When you successfully overcome adversity against seemingly insurmountable odds or complete a task that involves so much risk that it appears to be at the edge of your limits and so daring your adrenalin levels peak, this is where you take the biggest step forward of learning in your life.
Festivals are spaces that activate this kind of extreme engagement and learning. People either actively seek out or are curiously drawn to opportunities to experience a new high and an amazing learning experience that helps them grow. There's loads of examples where this happens at Burgfest, and maybe a few less obvious ones worth designing for.
1. There are the rides. I love this hand wound merry go round and a larger gravity-fed version at Burgfest (pictured above).
2. New and exotic tasting experiences by culinary tourists at festivals.
3. There's also role play, or role reversal more specifically. CEOs relish the opportunity to become the poor underdog, while those who have limited means aspire to dress as royalty for a day. At Burgfest I saw the warriors who dressed in the finest armour and those who were understated in style. A Viking I interviewed told me a story of how a doctor would dress down to become a dirty beggar at the festival, which unlocked a range of opportunities such behaving foul mouthed. Nobody suspected it was him for a while.
3. There's always the hero in show battles. These battles tend to have stalemates because most warriors stay in formation for protection. Breaking that pattern is the risk taker who suddenly emerges to take on the whole other army just to expose a weakness their own side can take advantage of. The battle that stood still for minutes is then suddenly over in seconds. And of course, there's nothing more gratifying than being the last one standing in a David and Goliath showdown - I remember many years ago, once being only armed with a spear, standing my ground against a heavily armed warrior and clan-leader who was charging me with shield and sword, and who was a fire fighter by day. Boy did I learn from the flash of insight in trying something new that lead to that unlikely victory.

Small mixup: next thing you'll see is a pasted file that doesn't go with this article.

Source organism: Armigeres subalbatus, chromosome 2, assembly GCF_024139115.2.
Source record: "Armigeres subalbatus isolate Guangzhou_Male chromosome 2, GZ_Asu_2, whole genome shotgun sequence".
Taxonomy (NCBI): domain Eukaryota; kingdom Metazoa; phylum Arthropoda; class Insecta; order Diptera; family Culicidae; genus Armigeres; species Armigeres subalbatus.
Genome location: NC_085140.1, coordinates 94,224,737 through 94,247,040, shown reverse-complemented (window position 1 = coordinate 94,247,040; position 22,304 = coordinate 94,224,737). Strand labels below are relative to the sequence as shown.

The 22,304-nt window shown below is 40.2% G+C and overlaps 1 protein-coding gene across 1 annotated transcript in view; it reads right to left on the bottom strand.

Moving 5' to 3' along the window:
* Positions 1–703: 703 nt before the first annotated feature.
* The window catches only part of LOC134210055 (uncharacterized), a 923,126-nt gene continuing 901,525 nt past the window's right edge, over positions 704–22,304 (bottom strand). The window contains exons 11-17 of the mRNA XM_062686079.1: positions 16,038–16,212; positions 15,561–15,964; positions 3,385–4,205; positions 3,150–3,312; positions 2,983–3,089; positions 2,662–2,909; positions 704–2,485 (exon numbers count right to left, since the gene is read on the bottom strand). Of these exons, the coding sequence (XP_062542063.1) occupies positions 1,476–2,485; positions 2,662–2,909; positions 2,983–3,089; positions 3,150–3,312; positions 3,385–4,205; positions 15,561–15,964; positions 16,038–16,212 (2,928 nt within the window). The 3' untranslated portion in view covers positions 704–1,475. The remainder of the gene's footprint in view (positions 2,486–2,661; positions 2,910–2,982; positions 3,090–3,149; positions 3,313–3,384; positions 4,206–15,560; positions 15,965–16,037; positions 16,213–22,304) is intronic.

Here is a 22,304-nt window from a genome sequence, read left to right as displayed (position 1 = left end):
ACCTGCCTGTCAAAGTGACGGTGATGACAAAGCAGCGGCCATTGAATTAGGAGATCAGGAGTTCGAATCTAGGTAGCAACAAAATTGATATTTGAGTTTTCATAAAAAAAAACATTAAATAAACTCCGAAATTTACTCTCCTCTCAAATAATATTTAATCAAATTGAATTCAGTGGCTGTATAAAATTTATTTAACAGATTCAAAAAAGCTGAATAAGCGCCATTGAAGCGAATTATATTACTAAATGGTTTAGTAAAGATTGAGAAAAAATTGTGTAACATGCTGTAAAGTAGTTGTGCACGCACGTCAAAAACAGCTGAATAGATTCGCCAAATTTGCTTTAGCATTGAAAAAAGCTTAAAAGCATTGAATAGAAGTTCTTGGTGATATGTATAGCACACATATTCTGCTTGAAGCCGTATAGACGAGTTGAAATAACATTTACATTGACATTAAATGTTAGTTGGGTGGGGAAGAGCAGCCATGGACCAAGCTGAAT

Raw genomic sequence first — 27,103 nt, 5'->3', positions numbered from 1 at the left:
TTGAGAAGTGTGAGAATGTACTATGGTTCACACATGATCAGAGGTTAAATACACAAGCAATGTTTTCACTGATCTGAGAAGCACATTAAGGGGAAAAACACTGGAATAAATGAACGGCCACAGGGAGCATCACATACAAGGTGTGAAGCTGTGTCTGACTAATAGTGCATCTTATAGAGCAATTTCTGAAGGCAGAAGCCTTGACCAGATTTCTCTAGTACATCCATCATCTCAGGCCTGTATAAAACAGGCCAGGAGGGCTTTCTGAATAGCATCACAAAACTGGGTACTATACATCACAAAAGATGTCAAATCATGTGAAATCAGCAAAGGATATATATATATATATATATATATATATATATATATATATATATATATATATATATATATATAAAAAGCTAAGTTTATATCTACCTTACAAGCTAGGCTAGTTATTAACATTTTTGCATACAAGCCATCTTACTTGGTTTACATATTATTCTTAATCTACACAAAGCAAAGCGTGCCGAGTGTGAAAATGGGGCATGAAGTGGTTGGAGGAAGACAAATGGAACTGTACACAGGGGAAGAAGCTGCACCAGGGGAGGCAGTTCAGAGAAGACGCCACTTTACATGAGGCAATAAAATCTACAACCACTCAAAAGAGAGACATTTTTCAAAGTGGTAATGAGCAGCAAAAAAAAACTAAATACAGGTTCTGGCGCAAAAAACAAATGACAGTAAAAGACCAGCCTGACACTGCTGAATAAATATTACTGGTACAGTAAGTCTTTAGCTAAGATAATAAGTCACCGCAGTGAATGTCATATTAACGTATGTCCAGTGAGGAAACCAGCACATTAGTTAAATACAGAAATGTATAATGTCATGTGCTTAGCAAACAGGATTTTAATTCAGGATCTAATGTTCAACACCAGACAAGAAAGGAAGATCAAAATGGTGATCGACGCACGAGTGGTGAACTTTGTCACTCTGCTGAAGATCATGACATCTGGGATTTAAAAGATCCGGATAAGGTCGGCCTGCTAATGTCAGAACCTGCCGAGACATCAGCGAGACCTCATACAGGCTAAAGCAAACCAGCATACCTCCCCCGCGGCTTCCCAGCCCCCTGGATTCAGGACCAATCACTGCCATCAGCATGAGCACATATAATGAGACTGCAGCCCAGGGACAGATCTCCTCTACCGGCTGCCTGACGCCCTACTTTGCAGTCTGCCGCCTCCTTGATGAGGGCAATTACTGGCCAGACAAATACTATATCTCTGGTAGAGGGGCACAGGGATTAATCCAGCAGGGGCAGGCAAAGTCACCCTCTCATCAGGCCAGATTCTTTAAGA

Former White House Chef Marti Mongiello, who runs The Inn of the Patriots and the Presidential Culinary Museum in North Carolina, has been a major creative inspiration from the start. We agreed that there was a market for letting people experience similar role reversals and richly engaging learning experiences, where for example, you get to take the elevated risk of getting behind an oxen to plough the field just so you can experience what it was like for your grandfather to do it. Marti has been preserving America's colonial food cultures through living history events, including his own daily historical tours and heritage meals at the Inn. He does it in a way that connects people with the romanticism of the American Revolution and lets people play out their dreams of experiencing a "back to your roots" lifestyle.
Backing this market demand for rich engagement and learning on the edge are the growing number of games that are played as events in urban environments. Great examples are the artistic work by Invisible Playgrounds in Germany.
Traditionally games have ignited that kind of extreme mental activation in boss levels (the end game) and players have devoted hundreds of millions of playing-hours to this on an epic scale. In Sweden I found a growing desire among players (some of who were also foodies) for merging their digital play experience with the forest around them. And when you mix realities this way, you also open up opportunities to not only allow participants to influence a story that is played out in the field but also to decide what lasting value is left behind. Games like these then become platforms for the emerging Creative Tourism industry whose segment, as in Martis' case, may decide to help revive forgotten foods using wood fired ovens to feed the starving and musket clenching rebels hiding in the treetops of the North Carolinas.